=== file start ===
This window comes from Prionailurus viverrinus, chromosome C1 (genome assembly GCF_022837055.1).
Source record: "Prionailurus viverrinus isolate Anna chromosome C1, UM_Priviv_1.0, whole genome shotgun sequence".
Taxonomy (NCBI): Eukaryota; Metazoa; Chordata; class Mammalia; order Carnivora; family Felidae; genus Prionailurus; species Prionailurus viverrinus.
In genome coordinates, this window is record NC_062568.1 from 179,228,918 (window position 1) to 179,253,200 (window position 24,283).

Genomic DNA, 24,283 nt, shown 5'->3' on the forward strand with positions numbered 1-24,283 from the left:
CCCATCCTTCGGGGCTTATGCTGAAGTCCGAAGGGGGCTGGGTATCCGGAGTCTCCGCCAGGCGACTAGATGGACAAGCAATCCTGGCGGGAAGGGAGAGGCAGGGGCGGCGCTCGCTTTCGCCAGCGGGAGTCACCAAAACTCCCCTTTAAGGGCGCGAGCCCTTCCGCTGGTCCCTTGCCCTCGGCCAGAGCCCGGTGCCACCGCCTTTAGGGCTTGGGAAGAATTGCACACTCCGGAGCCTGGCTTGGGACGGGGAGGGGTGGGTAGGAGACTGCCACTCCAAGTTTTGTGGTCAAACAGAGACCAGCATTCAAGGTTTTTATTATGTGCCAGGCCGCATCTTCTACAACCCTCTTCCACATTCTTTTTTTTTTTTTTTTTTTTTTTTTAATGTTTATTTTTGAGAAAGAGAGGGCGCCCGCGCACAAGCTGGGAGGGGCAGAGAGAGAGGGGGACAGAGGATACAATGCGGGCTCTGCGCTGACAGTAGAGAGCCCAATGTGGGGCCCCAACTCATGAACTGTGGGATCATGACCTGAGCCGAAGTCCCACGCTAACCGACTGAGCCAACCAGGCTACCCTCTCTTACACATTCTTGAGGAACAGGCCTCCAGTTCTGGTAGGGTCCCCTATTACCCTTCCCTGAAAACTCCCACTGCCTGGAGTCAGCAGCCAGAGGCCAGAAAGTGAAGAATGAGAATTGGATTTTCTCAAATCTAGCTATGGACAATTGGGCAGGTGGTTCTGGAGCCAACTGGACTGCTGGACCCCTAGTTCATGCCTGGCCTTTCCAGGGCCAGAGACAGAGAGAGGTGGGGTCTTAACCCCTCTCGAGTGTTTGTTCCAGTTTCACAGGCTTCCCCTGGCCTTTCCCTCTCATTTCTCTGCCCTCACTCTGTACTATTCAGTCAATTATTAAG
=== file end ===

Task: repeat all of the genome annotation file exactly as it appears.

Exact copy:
This window comes from Prionailurus viverrinus, chromosome C1 (genome assembly GCF_022837055.1).
Source record: "Prionailurus viverrinus isolate Anna chromosome C1, UM_Priviv_1.0, whole genome shotgun sequence".
Taxonomy (NCBI): Eukaryota; Metazoa; Chordata; class Mammalia; order Carnivora; family Felidae; genus Prionailurus; species Prionailurus viverrinus.
In genome coordinates, this window is record NC_062568.1 from 179,228,918 (window position 1) to 179,253,200 (window position 24,283).

Genomic DNA, 24,283 nt, shown 5'->3' on the forward strand with positions numbered 1-24,283 from the left:
CCCATCCTTCGGGGCTTATGCTGAAGTCCGAAGGGGGCTGGGTATCCGGAGTCTCCGCCAGGCGACTAGATGGACAAGCAATCCTGGCGGGAAGGGAGAGGCAGGGGCGGCGCTCGCTTTCGCCAGCGGGAGTCACCAAAACTCCCCTTTAAGGGCGCGAGCCCTTCCGCTGGTCCCTTGCCCTCGGCCAGAGCCCGGTGCCACCGCCTTTAGGGCTTGGGAAGAATTGCACACTCCGGAGCCTGGCTTGGGACGGGGAGGGGTGGGTAGGAGACTGCCACTCCAAGTTTTGTGGTCAAACAGAGACCAGCATTCAAGGTTTTTATTATGTGCCAGGCCGCATCTTCTACAACCCTCTTCCACATTCTTTTTTTTTTTTTTTTTTTTTTTTTAATGTTTATTTTTGAGAAAGAGAGGGCGCCCGCGCACAAGCTGGGAGGGGCAGAGAGAGAGGGGGACAGAGGATACAATGCGGGCTCTGCGCTGACAGTAGAGAGCCCAATGTGGGGCCCCAACTCATGAACTGTGGGATCATGACCTGAGCCGAAGTCCCACGCTAACCGACTGAGCCAACCAGGCTACCCTCTCTTACACATTCTTGAGGAACAGGCCTCCAGTTCTGGTAGGGTCCCCTATTACCCTTCCCTGAAAACTCCCACTGCCTGGAGTCAGCAGCCAGAGGCCAGAAAGTGAAGAATGAGAATTGGATTTTCTCAAATCTAGCTATGGACAATTGGGCAGGTGGTTCTGGAGCCAACTGGACTGCTGGACCCCTAGTTCATGCCTGGCCTTTCCAGGGCCAGAGACAGAGAGAGGTGGGGTCTTAACCCCTCTCGAGTGTTTGTTCCAGTTTCACAGGCTTCCCCTGGCCTTTCCCTCTCATTTCTCTGCCCTCACTCTGTACTATTCAGTCAATTATTAAG